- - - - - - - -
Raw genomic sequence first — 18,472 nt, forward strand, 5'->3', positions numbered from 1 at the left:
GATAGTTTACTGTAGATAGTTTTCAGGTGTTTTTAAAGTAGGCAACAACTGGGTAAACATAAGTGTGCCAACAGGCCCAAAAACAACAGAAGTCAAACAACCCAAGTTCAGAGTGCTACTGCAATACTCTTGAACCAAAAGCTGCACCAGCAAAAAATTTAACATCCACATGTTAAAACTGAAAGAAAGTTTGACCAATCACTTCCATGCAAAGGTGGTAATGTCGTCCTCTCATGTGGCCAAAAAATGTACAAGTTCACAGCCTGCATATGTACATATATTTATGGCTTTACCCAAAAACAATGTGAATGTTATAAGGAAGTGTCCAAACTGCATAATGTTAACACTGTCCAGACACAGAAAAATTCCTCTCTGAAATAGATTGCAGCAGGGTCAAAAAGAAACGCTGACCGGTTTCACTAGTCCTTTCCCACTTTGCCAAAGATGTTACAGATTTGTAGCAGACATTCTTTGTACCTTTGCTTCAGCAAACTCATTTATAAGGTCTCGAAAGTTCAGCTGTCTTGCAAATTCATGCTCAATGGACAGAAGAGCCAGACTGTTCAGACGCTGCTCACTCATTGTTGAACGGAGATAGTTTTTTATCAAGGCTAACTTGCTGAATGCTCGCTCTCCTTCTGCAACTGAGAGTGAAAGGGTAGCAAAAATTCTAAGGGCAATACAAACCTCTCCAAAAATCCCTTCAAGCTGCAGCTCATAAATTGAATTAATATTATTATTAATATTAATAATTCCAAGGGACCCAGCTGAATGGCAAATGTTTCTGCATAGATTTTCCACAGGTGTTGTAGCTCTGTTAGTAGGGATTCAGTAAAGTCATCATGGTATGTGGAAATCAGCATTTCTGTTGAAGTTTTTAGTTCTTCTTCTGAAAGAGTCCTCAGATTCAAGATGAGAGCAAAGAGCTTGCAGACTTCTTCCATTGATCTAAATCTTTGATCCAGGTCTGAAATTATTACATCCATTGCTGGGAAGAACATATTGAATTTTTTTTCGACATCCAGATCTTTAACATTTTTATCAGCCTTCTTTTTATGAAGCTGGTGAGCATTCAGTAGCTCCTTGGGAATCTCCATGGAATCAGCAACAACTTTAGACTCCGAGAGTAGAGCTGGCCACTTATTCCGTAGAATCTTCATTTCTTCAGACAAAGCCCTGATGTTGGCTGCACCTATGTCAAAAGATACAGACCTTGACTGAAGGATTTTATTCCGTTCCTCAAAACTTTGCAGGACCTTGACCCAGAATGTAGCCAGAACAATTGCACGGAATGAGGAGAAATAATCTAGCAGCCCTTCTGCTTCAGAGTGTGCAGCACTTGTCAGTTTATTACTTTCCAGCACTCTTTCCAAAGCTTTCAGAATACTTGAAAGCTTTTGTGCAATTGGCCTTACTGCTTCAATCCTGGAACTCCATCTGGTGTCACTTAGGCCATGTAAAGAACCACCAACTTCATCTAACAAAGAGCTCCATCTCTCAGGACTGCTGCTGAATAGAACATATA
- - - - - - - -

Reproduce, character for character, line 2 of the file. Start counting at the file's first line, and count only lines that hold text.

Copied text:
GATAGTTTACTGTAGATAGTTTTCAGGTGTTTTTAAAGTAGGCAACAACTGGGTAAACATAAGTGTGCCAACAGGCCCAAAAACAACAGAAGTCAAACAACCCAAGTTCAGAGTGCTACTGCAATACTCTTGAACCAAAAGCTGCACCAGCAAAAAATTTAACATCCACATGTTAAAACTGAAAGAAAGTTTGACCAATCACTTCCATGCAAAGGTGGTAATGTCGTCCTCTCATGTGGCCAAAAAATGTACAAGTTCACAGCCTGCATATGTACATATATTTATGGCTTTACCCAAAAACAATGTGAATGTTATAAGGAAGTGTCCAAACTGCATAATGTTAACACTGTCCAGACACAGAAAAATTCCTCTCTGAAATAGATTGCAGCAGGGTCAAAAAGAAACGCTGACCGGTTTCACTAGTCCTTTCCCACTTTGCCAAAGATGTTACAGATTTGTAGCAGACATTCTTTGTACCTTTGCTTCAGCAAACTCATTTATAAGGTCTCGAAAGTTCAGCTGTCTTGCAAATTCATGCTCAATGGACAGAAGAGCCAGACTGTTCAGACGCTGCTCACTCATTGTTGAACGGAGATAGTTTTTTATCAAGGCTAACTTGCTGAATGCTCGCTCTCCTTCTGCAACTGAGAGTGAAAGGGTAGCAAAAATTCTAAGGGCAATACAAACCTCTCCAAAAATCCCTTCAAGCTGCAGCTCATAAATTGAATTAATATTATTATTAATATTAATAATTCCAAGGGACCCAGCTGAATGGCAAATGTTTCTGCATAGATTTTCCACAGGTGTTGTAGCTCTGTTAGTAGGGATTCAGTAAAGTCATCATGGTATGTGGAAATCAGCATTTCTGTTGAAGTTTTTAGTTCTTCTTCTGAAAGAGTCCTCAGATTCAAGATGAGAGCAAAGAGCTTGCAGACTTCTTCCATTGATCTAAATCTTTGATCCAGGTCTGAAATTATTACATCCATTGCTGGGAAGAACATATTGAATTTTTTTTCGACATCCAGATCTTTAACATTTTTATCAGCCTTCTTTTTATGAAGCTGGTGAGCATTCAGTAGCTCCTTGGGAATCTCCATGGAATCAGCAACAACTTTAGACTCCGAGAGTAGAGCTGGCCACTTATTCCGTAGAATCTTCATTTCTTCAGACAAAGCCCTGATGTTGGCTGCACCTATGTCAAAAGATACAGACCTTGACTGAAGGATTTTATTCCGTTCCTCAAAACTTTGCAGGACCTTGACCCAGAATGTAGCCAGAACAATTGCACGGAATGAGGAGAAATAATCTAGCAGCCCTTCTGCTTCAGAGTGTGCAGCACTTGTCAGTTTATTACTTTCCAGCACTCTTTCCAAAGCTTTCAGAATACTTGAAAGCTTTTGTGCAATTGGCCTTACTGCTTCAATCCTGGAACTCCATCTGGTGTCACTTAGGCCATGTAAAGAACCACCAACTTCATCTAACAAAGAGCTCCATCTCTCAGGACTGCTGCTGAATAGAACATATA